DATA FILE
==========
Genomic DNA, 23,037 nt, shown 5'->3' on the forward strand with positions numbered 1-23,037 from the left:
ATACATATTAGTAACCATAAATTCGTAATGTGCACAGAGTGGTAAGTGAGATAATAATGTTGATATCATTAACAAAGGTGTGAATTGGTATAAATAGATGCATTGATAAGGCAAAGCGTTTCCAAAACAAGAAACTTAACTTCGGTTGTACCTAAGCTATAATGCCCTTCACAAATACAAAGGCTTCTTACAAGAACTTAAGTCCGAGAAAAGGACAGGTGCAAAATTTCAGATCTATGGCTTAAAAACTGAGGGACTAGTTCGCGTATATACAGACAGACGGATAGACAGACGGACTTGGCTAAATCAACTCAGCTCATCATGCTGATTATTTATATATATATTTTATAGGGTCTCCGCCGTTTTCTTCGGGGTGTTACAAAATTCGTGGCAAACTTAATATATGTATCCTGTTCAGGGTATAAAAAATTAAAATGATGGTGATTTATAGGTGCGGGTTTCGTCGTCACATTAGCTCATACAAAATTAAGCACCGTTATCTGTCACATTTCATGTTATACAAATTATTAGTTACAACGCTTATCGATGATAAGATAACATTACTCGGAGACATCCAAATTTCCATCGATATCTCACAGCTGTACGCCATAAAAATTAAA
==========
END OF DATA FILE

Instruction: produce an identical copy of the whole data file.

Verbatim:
Genomic DNA, 23,037 nt, shown 5'->3' on the forward strand with positions numbered 1-23,037 from the left:
ATACATATTAGTAACCATAAATTCGTAATGTGCACAGAGTGGTAAGTGAGATAATAATGTTGATATCATTAACAAAGGTGTGAATTGGTATAAATAGATGCATTGATAAGGCAAAGCGTTTCCAAAACAAGAAACTTAACTTCGGTTGTACCTAAGCTATAATGCCCTTCACAAATACAAAGGCTTCTTACAAGAACTTAAGTCCGAGAAAAGGACAGGTGCAAAATTTCAGATCTATGGCTTAAAAACTGAGGGACTAGTTCGCGTATATACAGACAGACGGATAGACAGACGGACTTGGCTAAATCAACTCAGCTCATCATGCTGATTATTTATATATATATTTTATAGGGTCTCCGCCGTTTTCTTCGGGGTGTTACAAAATTCGTGGCAAACTTAATATATGTATCCTGTTCAGGGTATAAAAAATTAAAATGATGGTGATTTATAGGTGCGGGTTTCGTCGTCACATTAGCTCATACAAAATTAAGCACCGTTATCTGTCACATTTCATGTTATACAAATTATTAGTTACAACGCTTATCGATGATAAGATAACATTACTCGGAGACATCCAAATTTCCATCGATATCTCACAGCTGTACGCCATAAAAATTAAA